“People with anorexia nervosa are typically emotionally overcontrolled,” she explained. “When one is pregnant, anorexic, and overcontrolled, there can be an exacerbation of the fears and loneliness that keep people sick.” 

Dialectical behavior therapy

Galbally pointed to the potential value of radically open dialectical behavior therapy, which she described as “a relatively new treatment that teaches people how to be more open, flexible, and vulnerable so that they can develop true connection and end emotional loneliness.”

Similar to other available treatments, this approach is driven by a person’s values, especially those relating to connection.

“During pregnancy—a time when a person needs the most help and care, when a person can feel the most vulnerable—connection is imperative for better medical and psychological outcomes,” Galbally said. “During pregnancy and postpartum, the need for connection is more important than ever because, as we all know, ‘it takes a village,’ and often those with anorexia nervosa do not even have one connection.”

Screening challenges

Eating disorders are so diverse and multifaceted that clinicians may be challenged to even identify the symptoms. To help with diagnosis in pregnancy, a team of US researchers recently conducted a study which resulted in the development and validation of a rapid screening tool capable of identifying patients with eating disorders across pregnancy trimesters.[]

Study investigator Elizabeth Claydon, PhD, MPH, MS, Assistant Professor at West Virginia University, explained the rationale for the study in her interview with MDLinx. She and her colleagues recognized that many clinicians don’t have the training needed to identify eating disorders in pregnancy.

“This is due more to the structures in place for training and limited amount of time to provide training in so many areas than from an interest in this subject,” she added.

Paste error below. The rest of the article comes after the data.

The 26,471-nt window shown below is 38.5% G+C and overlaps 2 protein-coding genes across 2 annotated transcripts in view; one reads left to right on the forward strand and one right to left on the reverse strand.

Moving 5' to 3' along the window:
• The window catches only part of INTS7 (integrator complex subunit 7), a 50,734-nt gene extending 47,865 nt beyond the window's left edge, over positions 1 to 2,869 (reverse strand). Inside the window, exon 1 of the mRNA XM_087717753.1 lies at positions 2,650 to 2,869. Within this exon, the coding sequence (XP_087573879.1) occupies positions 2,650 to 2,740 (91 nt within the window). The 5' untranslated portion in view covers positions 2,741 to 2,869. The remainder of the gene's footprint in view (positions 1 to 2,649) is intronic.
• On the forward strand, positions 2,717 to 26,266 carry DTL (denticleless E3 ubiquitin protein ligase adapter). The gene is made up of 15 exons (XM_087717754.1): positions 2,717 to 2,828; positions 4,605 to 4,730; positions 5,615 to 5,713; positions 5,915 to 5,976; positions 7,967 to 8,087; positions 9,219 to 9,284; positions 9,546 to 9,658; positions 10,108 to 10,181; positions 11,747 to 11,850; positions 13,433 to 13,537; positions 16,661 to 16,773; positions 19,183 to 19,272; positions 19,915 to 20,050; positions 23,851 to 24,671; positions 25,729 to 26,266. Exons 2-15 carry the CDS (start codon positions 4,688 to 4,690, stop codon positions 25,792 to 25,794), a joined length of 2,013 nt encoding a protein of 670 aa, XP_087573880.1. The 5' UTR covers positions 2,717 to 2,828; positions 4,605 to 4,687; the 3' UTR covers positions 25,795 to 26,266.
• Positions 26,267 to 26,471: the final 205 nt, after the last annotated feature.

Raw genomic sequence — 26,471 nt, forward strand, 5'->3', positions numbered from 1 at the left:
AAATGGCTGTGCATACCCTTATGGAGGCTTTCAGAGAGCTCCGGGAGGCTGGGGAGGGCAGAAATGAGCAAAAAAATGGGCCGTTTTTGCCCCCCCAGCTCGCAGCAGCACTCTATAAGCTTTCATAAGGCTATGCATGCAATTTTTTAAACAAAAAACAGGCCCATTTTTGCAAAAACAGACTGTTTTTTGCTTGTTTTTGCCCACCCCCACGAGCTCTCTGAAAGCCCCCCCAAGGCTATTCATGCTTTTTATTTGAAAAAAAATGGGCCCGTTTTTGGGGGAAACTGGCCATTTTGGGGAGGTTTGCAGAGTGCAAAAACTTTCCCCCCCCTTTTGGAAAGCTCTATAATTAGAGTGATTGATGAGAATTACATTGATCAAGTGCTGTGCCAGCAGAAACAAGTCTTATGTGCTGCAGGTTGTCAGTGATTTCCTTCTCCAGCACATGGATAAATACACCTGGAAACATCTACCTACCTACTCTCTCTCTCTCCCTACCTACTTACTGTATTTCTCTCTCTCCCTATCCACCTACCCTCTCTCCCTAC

Because of the under-recognition of anorexia nervosa in pregnancy, Claydon noted that many patients who could benefit from referrals eating disorder aren’t getting them.

"Pregnancy provides a critical window for intervention where clinicians have an opportunity to improve not only maternal outcomes, but also pregnancy and child outcomes."

Elizabeth Claydon, PhD, MPH, MS

“We also know that there are epigenetic changes associated with eating disorders and pregnancy," she continued, "so the effects from a pregnancy could be seen throughout that child’s life."

New tools for identifying cases

Claydon said there are three tools currently available to identify eating disorders, but some aren't validated in pregnancy or don’t consider all types of eating disorders.

The 12-item measure developed by Claydon and her research team, dubbed the Prenatal Eating Behaviors Screening (PEBS) tool, demonstrated acceptable sensitivity and specificity in screening for an eating disorder during pregnancy. It takes only a few minutes to complete. A score above 39 indicates that the patient may have an eating disorder and should be referred for further assessment.

“Having a rapid screening tool was very important for us when developing this, because we wanted something that would not create additional clinical burden,” Claydon explained.

The tool can allow clinicians to screen for eating disorders quickly instead of relying on referral, which can only be done if the patient discloses eating disorder behavior. However, most individuals with eating disorders during pregnancy are unlikely to disclose these behaviors to providers.

"The PEBS tool helps to fill this gap by providing clinicians with a tool to start that conversation and allow for a referral process."

Elizabeth Claydon, PhD, MPH, MS

“It also makes it less likely that misconceptions about eating disorders will play a role in whether someone receives a referral,” she added.

Claydon said that she and her team have developed clinician information booklets to educate clinicians about eating disorders in pregnancy, as well as to provide directions on using the PEBS tool. Over the next year, they will focus on disseminating these materials and creating a feasibility study to see how the tool works and is accepted by clinicians and patients.

What this means for you

Anorexia nervosa during pregnancy is rare, but it’s real and is something clinicians should be on the lookout for. Read the research and increase your awareness of the symptoms of anorexia nervosa occuring during pregnancy to ensure early detection and care. Consider utilizing the robust screening tools emerging for this disease in pregnancy.

Related: Screening for eating disorders: Latest recommendations